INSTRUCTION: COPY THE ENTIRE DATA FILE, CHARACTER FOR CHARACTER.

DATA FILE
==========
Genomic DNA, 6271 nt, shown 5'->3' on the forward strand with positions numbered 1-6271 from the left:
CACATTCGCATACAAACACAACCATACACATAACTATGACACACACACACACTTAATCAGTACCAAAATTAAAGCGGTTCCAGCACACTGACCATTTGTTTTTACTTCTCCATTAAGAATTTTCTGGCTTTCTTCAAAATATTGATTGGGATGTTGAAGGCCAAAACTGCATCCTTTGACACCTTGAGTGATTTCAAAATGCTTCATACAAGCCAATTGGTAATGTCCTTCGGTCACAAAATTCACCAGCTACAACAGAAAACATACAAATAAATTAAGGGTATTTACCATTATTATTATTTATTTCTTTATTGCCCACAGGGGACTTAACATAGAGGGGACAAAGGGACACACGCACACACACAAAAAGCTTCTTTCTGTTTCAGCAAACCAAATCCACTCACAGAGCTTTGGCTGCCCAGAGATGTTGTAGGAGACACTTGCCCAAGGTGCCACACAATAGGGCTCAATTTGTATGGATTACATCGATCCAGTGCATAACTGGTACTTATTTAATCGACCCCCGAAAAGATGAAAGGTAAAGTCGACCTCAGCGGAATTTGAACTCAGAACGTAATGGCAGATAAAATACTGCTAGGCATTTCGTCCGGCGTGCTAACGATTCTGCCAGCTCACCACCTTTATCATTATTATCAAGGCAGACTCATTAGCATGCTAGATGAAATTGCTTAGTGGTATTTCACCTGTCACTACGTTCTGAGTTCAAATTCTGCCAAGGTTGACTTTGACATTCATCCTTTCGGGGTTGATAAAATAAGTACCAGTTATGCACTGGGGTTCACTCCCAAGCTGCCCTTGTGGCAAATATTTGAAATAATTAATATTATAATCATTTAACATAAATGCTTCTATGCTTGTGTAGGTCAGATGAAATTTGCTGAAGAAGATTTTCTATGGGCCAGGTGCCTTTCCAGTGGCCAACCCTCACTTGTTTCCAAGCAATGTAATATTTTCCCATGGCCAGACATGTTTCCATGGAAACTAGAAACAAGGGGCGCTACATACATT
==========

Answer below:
Genomic DNA, 6271 nt, shown 5'->3' on the forward strand with positions numbered 1-6271 from the left:
CACATTCGCATACAAACACAACCATACACATAACTATGACACACACACACACTTAATCAGTACCAAAATTAAAGCGGTTCCAGCACACTGACCATTTGTTTTTACTTCTCCATTAAGAATTTTCTGGCTTTCTTCAAAATATTGATTGGGATGTTGAAGGCCAAAACTGCATCCTTTGACACCTTGAGTGATTTCAAAATGCTTCATACAAGCCAATTGGTAATGTCCTTCGGTCACAAAATTCACCAGCTACAACAGAAAACATACAAATAAATTAAGGGTATTTACCATTATTATTATTTATTTCTTTATTGCCCACAGGGGACTTAACATAGAGGGGACAAAGGGACACACGCACACACACAAAAAGCTTCTTTCTGTTTCAGCAAACCAAATCCACTCACAGAGCTTTGGCTGCCCAGAGATGTTGTAGGAGACACTTGCCCAAGGTGCCACACAATAGGGCTCAATTTGTATGGATTACATCGATCCAGTGCATAACTGGTACTTATTTAATCGACCCCCGAAAAGATGAAAGGTAAAGTCGACCTCAGCGGAATTTGAACTCAGAACGTAATGGCAGATAAAATACTGCTAGGCATTTCGTCCGGCGTGCTAACGATTCTGCCAGCTCACCACCTTTATCATTATTATCAAGGCAGACTCATTAGCATGCTAGATGAAATTGCTTAGTGGTATTTCACCTGTCACTACGTTCTGAGTTCAAATTCTGCCAAGGTTGACTTTGACATTCATCCTTTCGGGGTTGATAAAATAAGTACCAGTTATGCACTGGGGTTCACTCCCAAGCTGCCCTTGTGGCAAATATTTGAAATAATTAATATTATAATCATTTAACATAAATGCTTCTATGCTTGTGTAGGTCAGATGAAATTTGCTGAAGAAGATTTTCTATGGGCCAGGTGCCTTTCCAGTGGCCAACCCTCACTTGTTTCCAAGCAATGTAATATTTTCCCATGGCCAGACATGTTTCCATGGAAACTAGAAACAAGGGGCGCTACATACATT